In physics, when one says that something is big/small or good/bad, these terms are never meant in absolute sense, but relative to something else. E.g., we cannot say whether 1 meter is a big or small distance: it is small when we talk about stars and huge when we discuss atoms.

Is air a bad heat conductor
I assume that conductor in the OP means heat conductor. Air is a bad heat conductor, if you compare its heat conduction with that of a piece of a metal or a single layer of glass. Thus, windows in northern countries are often made of a double glass layers, separated by air, so as to preserve the heat in the room from leaking outside. Still, the windows remain the main route for the heat loss, unlike the walls filled by better isolating materials, i.e. the materials that conduct heat even worse than air. Why do we not fill windows with the materials that are better isolators than air? - because we want them to be transparent.

Similarly, although air may be a relatively bad heat conductor, we do not have much choice when heating our rooms than to allow it to be filled with air.

Convection and radiation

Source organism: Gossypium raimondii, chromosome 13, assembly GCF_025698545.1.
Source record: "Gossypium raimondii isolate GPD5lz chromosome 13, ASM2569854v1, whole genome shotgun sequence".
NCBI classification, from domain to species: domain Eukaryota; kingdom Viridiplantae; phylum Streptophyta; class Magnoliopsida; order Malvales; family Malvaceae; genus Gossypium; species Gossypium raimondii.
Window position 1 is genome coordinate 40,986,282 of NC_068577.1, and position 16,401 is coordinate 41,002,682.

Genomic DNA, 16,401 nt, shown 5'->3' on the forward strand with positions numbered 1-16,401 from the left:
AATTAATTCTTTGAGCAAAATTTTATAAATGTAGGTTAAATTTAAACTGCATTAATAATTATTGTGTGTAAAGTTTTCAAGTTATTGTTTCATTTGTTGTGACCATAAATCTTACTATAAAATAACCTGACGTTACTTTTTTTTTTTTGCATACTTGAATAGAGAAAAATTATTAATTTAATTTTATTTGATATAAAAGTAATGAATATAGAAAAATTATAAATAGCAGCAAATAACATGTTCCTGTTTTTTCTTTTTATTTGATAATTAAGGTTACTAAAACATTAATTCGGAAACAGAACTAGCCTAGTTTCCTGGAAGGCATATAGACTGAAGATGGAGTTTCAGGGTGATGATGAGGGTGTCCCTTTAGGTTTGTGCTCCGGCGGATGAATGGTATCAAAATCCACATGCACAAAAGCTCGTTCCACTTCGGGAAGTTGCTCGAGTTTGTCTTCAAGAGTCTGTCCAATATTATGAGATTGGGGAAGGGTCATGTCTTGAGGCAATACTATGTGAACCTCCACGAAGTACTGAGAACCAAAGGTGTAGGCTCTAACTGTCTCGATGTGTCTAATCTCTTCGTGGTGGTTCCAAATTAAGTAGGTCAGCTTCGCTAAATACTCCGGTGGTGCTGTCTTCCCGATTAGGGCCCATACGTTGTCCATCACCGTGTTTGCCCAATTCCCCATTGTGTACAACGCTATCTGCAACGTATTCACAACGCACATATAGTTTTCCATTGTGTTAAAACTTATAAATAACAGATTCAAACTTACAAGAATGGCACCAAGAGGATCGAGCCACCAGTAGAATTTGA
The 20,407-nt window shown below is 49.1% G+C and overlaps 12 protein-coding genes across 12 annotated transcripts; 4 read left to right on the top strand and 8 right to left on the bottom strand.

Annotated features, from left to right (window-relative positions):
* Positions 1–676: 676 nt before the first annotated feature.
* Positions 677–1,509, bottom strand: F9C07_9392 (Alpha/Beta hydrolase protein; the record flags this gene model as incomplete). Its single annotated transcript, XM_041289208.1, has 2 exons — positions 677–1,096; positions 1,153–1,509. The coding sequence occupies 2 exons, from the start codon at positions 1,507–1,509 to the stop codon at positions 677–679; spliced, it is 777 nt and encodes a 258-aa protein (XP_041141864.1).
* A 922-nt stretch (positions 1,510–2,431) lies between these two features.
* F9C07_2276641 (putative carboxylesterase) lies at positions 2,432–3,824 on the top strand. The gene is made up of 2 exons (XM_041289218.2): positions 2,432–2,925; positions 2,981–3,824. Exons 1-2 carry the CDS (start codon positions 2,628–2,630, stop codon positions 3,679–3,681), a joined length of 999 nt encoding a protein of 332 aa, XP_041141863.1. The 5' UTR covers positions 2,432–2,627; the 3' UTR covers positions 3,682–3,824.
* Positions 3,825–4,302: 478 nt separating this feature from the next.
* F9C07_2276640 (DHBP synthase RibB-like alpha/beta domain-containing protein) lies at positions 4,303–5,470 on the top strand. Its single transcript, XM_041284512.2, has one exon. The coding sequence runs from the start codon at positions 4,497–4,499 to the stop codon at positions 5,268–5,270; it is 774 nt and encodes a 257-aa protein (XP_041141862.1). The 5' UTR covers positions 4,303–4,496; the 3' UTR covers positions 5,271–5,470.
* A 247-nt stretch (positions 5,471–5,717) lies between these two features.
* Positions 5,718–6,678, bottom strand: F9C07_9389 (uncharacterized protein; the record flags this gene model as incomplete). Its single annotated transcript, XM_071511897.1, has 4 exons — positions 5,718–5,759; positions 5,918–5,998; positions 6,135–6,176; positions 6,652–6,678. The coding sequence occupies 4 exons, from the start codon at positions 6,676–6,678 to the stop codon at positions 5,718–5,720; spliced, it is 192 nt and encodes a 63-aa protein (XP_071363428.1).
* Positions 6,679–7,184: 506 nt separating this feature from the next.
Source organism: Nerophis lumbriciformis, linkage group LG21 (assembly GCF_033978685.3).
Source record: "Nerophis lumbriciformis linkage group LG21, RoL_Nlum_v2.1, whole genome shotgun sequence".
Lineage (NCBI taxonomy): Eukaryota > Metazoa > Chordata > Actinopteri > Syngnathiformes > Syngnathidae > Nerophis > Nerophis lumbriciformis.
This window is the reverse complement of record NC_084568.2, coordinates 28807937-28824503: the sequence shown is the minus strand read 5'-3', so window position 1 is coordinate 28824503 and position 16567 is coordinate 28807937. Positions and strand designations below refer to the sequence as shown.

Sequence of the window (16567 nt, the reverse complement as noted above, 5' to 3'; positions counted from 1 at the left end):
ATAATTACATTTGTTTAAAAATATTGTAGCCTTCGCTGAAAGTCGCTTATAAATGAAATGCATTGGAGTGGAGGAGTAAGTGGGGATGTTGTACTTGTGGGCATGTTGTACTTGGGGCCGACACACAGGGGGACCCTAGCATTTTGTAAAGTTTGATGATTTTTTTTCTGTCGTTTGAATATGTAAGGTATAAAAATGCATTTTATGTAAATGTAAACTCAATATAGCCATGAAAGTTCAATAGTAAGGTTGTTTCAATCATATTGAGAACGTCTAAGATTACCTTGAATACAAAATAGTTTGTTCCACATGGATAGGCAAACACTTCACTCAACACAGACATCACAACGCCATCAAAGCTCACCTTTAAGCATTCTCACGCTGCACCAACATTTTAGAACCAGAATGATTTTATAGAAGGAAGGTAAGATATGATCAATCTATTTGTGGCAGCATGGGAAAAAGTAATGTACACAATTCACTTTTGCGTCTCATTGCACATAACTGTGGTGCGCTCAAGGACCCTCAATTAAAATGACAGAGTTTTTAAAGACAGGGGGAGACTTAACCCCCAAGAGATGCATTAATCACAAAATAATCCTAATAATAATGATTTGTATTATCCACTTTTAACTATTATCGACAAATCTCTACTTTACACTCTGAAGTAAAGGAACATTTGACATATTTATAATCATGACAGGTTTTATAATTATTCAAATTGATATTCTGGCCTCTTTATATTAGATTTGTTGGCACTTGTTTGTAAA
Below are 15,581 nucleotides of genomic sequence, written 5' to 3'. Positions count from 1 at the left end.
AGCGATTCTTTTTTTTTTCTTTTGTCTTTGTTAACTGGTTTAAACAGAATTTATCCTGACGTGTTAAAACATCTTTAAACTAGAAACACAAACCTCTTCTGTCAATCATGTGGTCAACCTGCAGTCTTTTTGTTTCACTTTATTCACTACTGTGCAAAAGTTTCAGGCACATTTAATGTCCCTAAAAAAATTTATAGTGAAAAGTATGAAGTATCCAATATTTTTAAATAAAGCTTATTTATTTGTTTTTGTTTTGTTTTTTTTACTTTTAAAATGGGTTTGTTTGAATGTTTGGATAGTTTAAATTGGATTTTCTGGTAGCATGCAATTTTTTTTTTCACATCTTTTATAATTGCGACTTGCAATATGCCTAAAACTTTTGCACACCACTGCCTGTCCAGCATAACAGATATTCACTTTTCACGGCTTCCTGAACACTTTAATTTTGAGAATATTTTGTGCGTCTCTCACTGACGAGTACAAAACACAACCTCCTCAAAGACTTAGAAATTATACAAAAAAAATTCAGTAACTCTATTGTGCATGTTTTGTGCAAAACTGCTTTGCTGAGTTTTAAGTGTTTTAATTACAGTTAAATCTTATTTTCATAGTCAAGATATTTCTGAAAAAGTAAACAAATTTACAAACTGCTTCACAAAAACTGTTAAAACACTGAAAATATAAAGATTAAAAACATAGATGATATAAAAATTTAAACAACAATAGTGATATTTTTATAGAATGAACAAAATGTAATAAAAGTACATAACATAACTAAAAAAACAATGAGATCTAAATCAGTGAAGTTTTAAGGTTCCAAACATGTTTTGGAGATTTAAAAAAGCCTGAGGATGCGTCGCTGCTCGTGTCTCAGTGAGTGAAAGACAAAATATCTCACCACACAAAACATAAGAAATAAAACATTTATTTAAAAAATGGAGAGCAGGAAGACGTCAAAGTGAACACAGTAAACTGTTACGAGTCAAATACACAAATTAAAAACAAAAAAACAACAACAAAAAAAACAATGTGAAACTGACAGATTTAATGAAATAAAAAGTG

It has been pointed out in the other answers that the heat exchange between the fire and surroundings is mediated not only by air, but also through the radiative heat transfer. Let me characterize both in terms of easily observed physical phenomena.

Firstly, convection is not the same as heat conduction: conduction occurs through an essentially static material, whereas convection is displacement of volumes of already hot air to another place. The flow of air is always present in ventilated human habitats - which is what we encounter in everyday life. Even if no particular effort is made to ventilate a room, the warmer air typically accumulates at the top of the room and eventually leaves it, whereas a cold air enters along the floor. This could be tested in an easy experiment, by placing a candle in the door opening at different heights from the floor.